At a Glance
When you arrive in Key West—the southernmost point of the U.S. at the western end of the Florida keys—you’ll instantly feel its distance from the rest of Florida. The island’s colorful culture draws a diverse crowd of characters: from cruise ship passengers, families, and couples to spring breakers, artists, and drag queens. The city’s "anything goes" attitude and accepting nature make for a festive environment day and night. Whether you’re looking for a lively nightlife scene, museums and culture, or a day in the sun, Key West offers something for everyone.
When to Go
While the weather is generally warm year round, the best time to visit Key West is during the dry season, between November and April, but of course, winter is also high season, so room rates will be high. If you're looking for fewer people, days that aren't too hot, and decent hotel rates, visit between the rush of spring breakers and late May.
The Florida Keys are a 120-mile-long chain of islands extending south of Miami to Key West, so take the scenic route driving along the Overseas Highway’s 42 bridges. Domestic and international airlines offer flights to Miami International Airport, but you can also fly directly into Key West International Airport on a number of domestic airlines (Delta, United, American, and Silver Airways), or take a ferry from Fort Myers on Florida’s west coast. Since Key West is only a 2-by-4-mile island, you can skip driving and explore by foot, bike, or scooter.
The Florida Keys are a 120-mile-long chain of islands extending south of Miami to Key West, so take the scenic route driving along the Overseas Highway’s 42 bridges. Domestic and international airlines offer flights to Miami International Airport, but you can also fly directly into Key West International Airport on a number of domestic flights, or take a ferry from Florida’s west coast. Since Key West is only a 2-by-4-mile island, you can skip driving and explore by bike or scooter.
Key West is closer to Cuba than it is to Miami, and this geographical blessing shines through in its culture and cuisine. To honor that connection, make your way to the iconic Southernmost Point marker that marks 90 miles to Cuba. First-time visitors shouldn’t miss the home of one of Key West’s most celebrated residents—the Ernest Hemingway Home and Museum. The Old Town house looks exactly how it did when the writer resided in the Conch Republic, and descendants of his six-toed cat Snowball still roam the grounds. Night doesn’t really start until it's kicked off by the Sunset Celebration at Mallory Square, so be sure to arrive early for the show. You can expect not just a picturesque sunset but also a distinctly Key West-flavored event.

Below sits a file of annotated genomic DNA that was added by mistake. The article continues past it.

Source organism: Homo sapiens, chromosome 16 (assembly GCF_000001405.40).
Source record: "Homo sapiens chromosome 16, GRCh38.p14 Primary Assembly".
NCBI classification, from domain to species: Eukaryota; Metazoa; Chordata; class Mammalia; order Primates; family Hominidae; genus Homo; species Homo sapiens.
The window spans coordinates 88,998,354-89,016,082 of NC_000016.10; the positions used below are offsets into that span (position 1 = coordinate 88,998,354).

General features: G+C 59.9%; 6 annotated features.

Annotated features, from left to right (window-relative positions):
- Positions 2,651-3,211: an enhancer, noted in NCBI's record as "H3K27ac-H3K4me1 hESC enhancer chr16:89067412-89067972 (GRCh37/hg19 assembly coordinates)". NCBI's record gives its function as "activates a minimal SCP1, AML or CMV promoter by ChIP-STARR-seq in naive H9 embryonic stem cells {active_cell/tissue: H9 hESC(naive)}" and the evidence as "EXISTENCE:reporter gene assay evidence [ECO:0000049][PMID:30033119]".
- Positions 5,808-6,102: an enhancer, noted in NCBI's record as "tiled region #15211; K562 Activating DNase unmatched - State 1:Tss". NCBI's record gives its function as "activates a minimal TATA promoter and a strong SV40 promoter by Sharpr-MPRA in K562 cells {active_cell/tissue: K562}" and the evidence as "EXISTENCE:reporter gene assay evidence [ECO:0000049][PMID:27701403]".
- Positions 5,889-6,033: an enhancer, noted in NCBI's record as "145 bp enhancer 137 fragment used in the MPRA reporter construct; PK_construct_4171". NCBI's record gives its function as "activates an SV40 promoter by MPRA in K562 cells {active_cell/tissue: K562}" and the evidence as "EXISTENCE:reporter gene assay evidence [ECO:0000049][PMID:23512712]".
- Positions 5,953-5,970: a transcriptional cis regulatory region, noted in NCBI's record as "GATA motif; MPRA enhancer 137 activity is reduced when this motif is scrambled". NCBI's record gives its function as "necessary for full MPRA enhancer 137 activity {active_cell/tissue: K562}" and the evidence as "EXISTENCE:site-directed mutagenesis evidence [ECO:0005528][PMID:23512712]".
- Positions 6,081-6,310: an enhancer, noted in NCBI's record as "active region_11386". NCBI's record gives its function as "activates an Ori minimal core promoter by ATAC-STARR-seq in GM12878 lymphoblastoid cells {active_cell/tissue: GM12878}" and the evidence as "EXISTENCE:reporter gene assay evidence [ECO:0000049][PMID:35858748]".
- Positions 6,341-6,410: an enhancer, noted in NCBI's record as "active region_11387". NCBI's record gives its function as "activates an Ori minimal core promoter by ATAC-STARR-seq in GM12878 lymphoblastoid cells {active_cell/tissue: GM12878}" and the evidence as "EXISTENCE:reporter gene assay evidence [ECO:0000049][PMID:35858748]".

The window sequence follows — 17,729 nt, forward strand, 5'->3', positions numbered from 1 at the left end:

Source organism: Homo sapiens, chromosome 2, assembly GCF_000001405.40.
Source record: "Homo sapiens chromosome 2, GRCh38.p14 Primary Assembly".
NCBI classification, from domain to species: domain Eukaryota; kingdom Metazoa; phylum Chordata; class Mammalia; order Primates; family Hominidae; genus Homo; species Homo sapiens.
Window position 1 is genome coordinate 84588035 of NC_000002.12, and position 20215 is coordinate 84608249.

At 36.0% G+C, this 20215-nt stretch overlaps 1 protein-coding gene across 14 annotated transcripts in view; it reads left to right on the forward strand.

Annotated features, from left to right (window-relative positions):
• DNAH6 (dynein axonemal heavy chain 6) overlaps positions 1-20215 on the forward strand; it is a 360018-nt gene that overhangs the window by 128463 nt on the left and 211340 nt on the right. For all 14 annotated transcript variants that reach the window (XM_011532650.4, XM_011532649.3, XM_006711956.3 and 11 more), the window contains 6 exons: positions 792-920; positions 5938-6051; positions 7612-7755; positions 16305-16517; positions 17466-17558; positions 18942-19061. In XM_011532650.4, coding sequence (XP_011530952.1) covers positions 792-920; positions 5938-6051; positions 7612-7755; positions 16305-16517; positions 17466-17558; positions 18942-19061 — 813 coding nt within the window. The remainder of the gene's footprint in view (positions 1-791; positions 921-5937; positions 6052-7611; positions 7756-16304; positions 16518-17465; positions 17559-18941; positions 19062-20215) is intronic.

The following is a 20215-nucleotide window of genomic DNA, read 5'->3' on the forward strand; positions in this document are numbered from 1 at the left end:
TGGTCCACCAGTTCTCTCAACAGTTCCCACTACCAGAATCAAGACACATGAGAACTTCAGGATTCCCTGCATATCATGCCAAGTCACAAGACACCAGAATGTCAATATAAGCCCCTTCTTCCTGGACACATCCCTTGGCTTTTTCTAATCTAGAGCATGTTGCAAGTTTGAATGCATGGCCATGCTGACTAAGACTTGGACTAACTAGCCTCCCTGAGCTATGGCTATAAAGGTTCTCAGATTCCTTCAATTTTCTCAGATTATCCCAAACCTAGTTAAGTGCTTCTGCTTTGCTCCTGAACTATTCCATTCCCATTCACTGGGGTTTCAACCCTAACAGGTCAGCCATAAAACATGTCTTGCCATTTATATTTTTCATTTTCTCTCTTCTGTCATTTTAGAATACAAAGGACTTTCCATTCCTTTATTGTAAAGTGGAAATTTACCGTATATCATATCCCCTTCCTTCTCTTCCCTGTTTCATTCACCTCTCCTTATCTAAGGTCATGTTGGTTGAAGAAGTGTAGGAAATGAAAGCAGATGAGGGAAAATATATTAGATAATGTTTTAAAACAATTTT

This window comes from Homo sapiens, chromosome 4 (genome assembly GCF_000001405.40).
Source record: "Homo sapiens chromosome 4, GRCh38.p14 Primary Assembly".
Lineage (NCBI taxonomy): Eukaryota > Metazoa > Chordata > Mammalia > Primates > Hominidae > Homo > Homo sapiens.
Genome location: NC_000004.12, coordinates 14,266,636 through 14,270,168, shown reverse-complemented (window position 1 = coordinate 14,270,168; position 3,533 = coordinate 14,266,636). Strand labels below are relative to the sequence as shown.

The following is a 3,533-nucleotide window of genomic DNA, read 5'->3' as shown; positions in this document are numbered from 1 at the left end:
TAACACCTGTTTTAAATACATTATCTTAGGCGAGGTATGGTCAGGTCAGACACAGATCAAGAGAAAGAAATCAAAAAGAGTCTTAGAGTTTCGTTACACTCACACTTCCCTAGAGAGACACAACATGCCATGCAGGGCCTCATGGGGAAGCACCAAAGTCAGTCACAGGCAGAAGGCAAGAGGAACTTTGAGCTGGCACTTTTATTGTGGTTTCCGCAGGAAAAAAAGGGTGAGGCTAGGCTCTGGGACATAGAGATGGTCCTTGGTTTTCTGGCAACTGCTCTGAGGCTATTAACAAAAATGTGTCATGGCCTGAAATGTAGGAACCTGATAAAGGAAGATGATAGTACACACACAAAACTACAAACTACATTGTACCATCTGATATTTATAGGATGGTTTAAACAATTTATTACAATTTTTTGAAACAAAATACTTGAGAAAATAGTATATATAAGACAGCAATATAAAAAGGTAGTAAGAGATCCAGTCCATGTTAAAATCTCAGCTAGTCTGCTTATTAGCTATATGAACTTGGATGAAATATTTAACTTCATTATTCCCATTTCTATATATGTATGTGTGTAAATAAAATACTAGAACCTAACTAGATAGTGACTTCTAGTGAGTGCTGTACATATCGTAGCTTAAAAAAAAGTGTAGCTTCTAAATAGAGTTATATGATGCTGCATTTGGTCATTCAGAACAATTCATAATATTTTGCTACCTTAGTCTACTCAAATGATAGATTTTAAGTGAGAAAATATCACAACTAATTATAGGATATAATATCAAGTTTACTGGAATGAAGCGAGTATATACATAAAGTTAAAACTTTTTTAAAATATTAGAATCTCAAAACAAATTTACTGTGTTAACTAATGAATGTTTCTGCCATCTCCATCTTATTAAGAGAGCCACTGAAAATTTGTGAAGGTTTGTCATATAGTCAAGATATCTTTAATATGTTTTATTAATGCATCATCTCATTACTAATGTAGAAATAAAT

Food and Drink
Key West’s cuisine is famous for a number of reasons, not least of which is seafood. On the island's menus, you’ll find a wealth fresh seafood, especially stone crab, lobster, fish, and conch. Key West’s restaurants prepare conch in a variety of ways, from chowder to fritters. Enjoy a typical Cuban breakfast of toasted bread and a cafecito (Cuban coffee with sugar), or pick up a pressed Cuban sandwich filled with ham and cheese. The dining experience in Key West wouldn’t be complete without key lime pie: Since several shops claim to serve the best one in town, you should sample them and decide for yourself.
Key West’s Mardi Gras atmosphere permeates the island year-round and can be experienced on any given day by heading into one of the Old Town bars or by attending the Sunset Celebration along with sword-swallowers and fire-jugglers. But the best way to soak in the local culture is by visiting during one of the city's annual parties. But the best way to soak in the local culture is by visiting during one of the city's annual parties. At Fantasy Fest, a precursor to Halloween, the festivities include a royal coronation ball at which the Conch King and Conch Queen are crowned, as well as drag queen contests, competitions for best pet costume, and the Fantasy Fest Parade. Each July, the city honors writer Ernest Hemingway during Hemingway Days Festival which feature readings and panel discussions, a parody of Pamplona, Spain’s running of the bulls, and culminates in a Hemingway lookalike contest at one of his old haunts, Sloppy Joe’s.
Along Duval Street, the main drag in Key West, you’ll come across plenty of local boutiques and galleries with an eclectic (and often cheesy) selection. The Green Pineapple has a marketplace vibe and features bohemian clothing and eco-friendly gifts. Lush Bar Key West serves up organic coffee and tea, wine, and chocolates. On Petronia Street, the gift shop Bésame Mucho doubles as a gourmet store that locals frequent. Go gallery-hopping along upper Duval Street and get a sense of the local art in the form of paintings, jewelry, and art glass, as well as a unique selection of furniture from around the world.